Community creator Dan Harmon is a comedy heavyweight. He’s also something of an actual heavyweight. (I write this as a man who could stand to lose a pound or 20 myself.) But did that stop the mercurial, mirth-creating madman attempting to crowd surf when he took his Harmontown podcast on the road in early 2013? It most certainly did not, as the exclusive clip below from the tour-documenting, and utterly fascinating, new film Harmontown very much makes clear.
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Stephen King may be one of our most prolific writers, but he tends to let others get the ol’ finger blisters when it comes to adapting his tales for the big screen. One exception? The forthcoming, Peter Askin-directed A Good Marriage, for which Uncle Stevie did decide to pen the screenplay version of his novella.
Lili Simmons (True Detective) and David Arquette (Scream) have joined the cast of the “ultraviolent” Western Bone Tomahawk. Kathryn Morris (Cold Case), Evan Jonigkeit (Girls), Sean Young (Blade Runner), and Sid Haig (The Devil’s Rejects) will also appear in this movie from novelist-turned-filmmaker S. Craig Zahler, alongside previously announced actors Kurt Russell, Patrick Wilson, Matthew Fox, and Richard Jenkins.
Ever had one of those days when you wake up in a hospital following a car accident to discover the cops believe you killed several of your friends and that a surgeon has mistakenly grafted a Nazi-zombie arm onto your right elbow? Who hasn’t, right? Regardless, that is the situation facing Martin (Vegar Hoel) in the new horror film Dead Snow 2: Red Vs. Dead. Like 2009’s original, undead-Nazi tale Dead Snow, this sequel is directed by Tommy Wirkola (Hansel & Gretel: Witch Hunters) and finds Hoel’s Martin once again facing down Ørjan Gamst’s dreaded—and deaded—Colonel Herzog.
Many children would love it if their books came alive, filled as they often are with princesses and unicorns and so forth. But what if the tome in question concerned a terrifying, German expressionism-inspired monster? No, my friends, that would not be so pleasant as 7-year-old Samuel (Noah Wiseman) and his mother Amelia (Essie Davis) discover in forthcoming horror film The Babadook.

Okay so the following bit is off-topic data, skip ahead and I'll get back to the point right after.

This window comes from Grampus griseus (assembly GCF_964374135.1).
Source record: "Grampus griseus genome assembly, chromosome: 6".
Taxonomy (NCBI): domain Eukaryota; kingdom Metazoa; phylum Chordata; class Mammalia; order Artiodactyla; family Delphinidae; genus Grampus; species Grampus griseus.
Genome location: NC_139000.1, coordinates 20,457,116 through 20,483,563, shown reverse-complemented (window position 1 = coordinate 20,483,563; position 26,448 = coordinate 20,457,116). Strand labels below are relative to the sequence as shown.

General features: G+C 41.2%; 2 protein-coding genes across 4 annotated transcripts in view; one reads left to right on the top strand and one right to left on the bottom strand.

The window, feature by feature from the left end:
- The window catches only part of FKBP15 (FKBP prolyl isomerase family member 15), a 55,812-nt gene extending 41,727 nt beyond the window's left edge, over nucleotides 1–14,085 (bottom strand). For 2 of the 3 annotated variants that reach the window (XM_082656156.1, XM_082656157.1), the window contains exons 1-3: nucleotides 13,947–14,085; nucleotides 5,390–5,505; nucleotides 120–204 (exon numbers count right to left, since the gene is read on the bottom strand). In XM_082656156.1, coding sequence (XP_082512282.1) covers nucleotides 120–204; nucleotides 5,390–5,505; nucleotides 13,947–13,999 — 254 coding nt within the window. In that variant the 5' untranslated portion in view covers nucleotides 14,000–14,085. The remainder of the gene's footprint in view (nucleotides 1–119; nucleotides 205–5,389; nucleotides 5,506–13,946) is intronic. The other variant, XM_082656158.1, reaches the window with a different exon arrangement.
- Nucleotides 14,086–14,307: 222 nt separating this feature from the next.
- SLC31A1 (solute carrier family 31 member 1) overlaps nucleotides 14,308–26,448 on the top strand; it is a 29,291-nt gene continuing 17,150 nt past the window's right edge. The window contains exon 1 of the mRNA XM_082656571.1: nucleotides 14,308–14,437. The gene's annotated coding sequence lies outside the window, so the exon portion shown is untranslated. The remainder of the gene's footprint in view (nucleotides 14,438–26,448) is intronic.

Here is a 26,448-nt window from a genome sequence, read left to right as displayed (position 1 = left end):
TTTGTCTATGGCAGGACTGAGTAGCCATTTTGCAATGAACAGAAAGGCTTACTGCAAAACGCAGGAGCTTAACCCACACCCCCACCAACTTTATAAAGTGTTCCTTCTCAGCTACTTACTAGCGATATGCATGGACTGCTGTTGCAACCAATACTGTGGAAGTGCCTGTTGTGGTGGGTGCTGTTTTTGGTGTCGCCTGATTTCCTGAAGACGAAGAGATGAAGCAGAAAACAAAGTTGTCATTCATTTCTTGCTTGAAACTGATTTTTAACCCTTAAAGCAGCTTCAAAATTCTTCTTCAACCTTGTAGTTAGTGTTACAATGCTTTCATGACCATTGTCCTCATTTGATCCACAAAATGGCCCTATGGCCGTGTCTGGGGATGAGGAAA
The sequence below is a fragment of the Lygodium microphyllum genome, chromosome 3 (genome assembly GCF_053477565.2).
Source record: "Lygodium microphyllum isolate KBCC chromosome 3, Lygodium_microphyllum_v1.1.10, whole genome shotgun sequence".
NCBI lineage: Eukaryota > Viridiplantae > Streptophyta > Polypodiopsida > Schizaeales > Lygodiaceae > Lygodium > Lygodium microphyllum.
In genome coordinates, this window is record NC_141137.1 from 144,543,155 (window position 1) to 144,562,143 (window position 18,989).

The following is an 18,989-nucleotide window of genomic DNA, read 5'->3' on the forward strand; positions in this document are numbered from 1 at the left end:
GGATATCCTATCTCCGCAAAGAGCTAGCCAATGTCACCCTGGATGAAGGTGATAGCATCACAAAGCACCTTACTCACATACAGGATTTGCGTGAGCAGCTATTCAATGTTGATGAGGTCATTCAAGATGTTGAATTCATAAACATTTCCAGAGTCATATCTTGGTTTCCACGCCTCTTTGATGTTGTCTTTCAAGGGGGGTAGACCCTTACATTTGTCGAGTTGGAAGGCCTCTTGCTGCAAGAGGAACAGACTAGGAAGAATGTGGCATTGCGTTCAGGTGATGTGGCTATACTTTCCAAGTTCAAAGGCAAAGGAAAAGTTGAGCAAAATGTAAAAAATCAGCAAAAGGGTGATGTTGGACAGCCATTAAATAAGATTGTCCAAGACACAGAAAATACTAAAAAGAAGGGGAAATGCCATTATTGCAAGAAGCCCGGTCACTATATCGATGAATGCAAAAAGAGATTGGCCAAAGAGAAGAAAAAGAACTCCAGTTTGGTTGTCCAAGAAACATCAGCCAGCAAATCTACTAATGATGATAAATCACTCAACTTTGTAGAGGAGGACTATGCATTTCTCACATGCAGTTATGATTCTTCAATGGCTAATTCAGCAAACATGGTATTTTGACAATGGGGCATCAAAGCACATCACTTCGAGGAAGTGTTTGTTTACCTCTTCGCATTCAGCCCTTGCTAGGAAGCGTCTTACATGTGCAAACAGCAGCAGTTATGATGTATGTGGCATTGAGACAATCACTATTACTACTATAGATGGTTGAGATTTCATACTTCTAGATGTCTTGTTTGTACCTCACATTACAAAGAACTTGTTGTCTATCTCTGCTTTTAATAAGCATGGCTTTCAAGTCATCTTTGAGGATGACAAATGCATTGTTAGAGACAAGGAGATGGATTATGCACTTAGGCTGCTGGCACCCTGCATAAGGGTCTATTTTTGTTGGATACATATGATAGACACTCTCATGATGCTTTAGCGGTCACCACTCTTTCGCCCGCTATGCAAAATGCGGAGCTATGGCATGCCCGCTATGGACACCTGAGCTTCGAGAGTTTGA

Patrick Wilson (The Conjuring) and Matthew Fox (Lost) have joined the Western film Bone Tomahawk, alongside previously announced cast members Kurt Russell and Richard Jenkins. The film starts on Monday in southern California and is written and directed by novelist and first-time filmmaker S. Craig Zahler.
Director Bryan Singer will officially return to the X-Men franchise. EW has confirmed that Singer, who directed X-Men, X2, and this summer’s X-Men: Days of Future Past, has just closed a deal to direct the latest installment in the Marvel mutant series, X-Men: Apocalypse. It had been unclear whether or not this would be the case after Singer was accused in April of sexual abuse by former actor Michael Egan; Egan eventually dropped his suit in late August.
X-Men: Apocalypse is set for release on May 27, 2016 and Singer told EW in the spring that it would follow younger versions of Xavier (James McAvoy), Erik (Michael Fassbender), and Raven (Jennifer Lawrence), and perhaps the additions of Nightcrawler and Gambit (Channing Tatum has been reportedly set as the Cajun hero). Said Singer, “I’m excited because I want to start introducing familiar characters at different ages and also explore the ‘80s.”
Is it possible to set an entire film on a computer screen? Yes! In the new thriller Open Windows, Elijah Wood plays a blogger obsessed with an actress named Jill Goddard (Sasha Grey) who is persuaded to spy on the star by an unseen but seemingly helpful third party. The twist? Well, there are a few of them in this film from Timecrimes director Nacho Vigalondo. But the most obvious is that the movie does, indeed, all take place on a computer screen.
Who on earth would set a high-octane, high-body count, bulletfest of an action movie in a single room? The answer is director Joe Lynch. The filmmaker’s new film, Everly, stars Salma Hayek as a prostitute who must kill a small army of assassins sent to murder her at an apartment by a yakuza crime boss. At Christmas.
It is not easy to describe the Dan Stevens-starring action-comedy The Guest, which opens in theaters Thursday. You could say—and I have—that the film concerns an army veteran who inveigles his way into the bosom of a grieving family, but that description hardly does it justice, considering the tricksy, mayhem-packed ways of Stevens’ David. READ FULL STORY
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